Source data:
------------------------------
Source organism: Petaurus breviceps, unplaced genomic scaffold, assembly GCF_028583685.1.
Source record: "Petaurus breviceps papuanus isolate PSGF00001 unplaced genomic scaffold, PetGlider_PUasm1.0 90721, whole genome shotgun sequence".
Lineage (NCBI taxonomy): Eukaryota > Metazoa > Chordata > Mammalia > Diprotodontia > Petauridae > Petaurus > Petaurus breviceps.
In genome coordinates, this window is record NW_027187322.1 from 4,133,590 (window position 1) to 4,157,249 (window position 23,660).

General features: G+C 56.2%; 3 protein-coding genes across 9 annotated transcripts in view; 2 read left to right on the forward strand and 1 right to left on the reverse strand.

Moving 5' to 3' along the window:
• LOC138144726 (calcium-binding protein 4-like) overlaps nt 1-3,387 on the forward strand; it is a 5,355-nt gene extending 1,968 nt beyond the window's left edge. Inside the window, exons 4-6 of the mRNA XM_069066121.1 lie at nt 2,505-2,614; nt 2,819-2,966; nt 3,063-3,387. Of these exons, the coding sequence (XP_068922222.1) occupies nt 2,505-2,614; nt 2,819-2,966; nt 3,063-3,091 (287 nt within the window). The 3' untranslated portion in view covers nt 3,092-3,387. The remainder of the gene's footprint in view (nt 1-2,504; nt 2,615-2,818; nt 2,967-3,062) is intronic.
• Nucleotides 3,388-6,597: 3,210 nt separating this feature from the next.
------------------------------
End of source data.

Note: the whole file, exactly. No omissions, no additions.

Source organism: Petaurus breviceps, unplaced genomic scaffold, assembly GCF_028583685.1.
Source record: "Petaurus breviceps papuanus isolate PSGF00001 unplaced genomic scaffold, PetGlider_PUasm1.0 90721, whole genome shotgun sequence".
Lineage (NCBI taxonomy): Eukaryota > Metazoa > Chordata > Mammalia > Diprotodontia > Petauridae > Petaurus > Petaurus breviceps.
In genome coordinates, this window is record NW_027187322.1 from 4,133,590 (window position 1) to 4,157,249 (window position 23,660).

General features: G+C 56.2%; 3 protein-coding genes across 9 annotated transcripts in view; 2 read left to right on the forward strand and 1 right to left on the reverse strand.

Moving 5' to 3' along the window:
• LOC138144726 (calcium-binding protein 4-like) overlaps nt 1-3,387 on the forward strand; it is a 5,355-nt gene extending 1,968 nt beyond the window's left edge. Inside the window, exons 4-6 of the mRNA XM_069066121.1 lie at nt 2,505-2,614; nt 2,819-2,966; nt 3,063-3,387. Of these exons, the coding sequence (XP_068922222.1) occupies nt 2,505-2,614; nt 2,819-2,966; nt 3,063-3,091 (287 nt within the window). The 3' untranslated portion in view covers nt 3,092-3,387. The remainder of the gene's footprint in view (nt 1-2,504; nt 2,615-2,818; nt 2,967-3,062) is intronic.
• Nucleotides 3,388-6,597: 3,210 nt separating this feature from the next.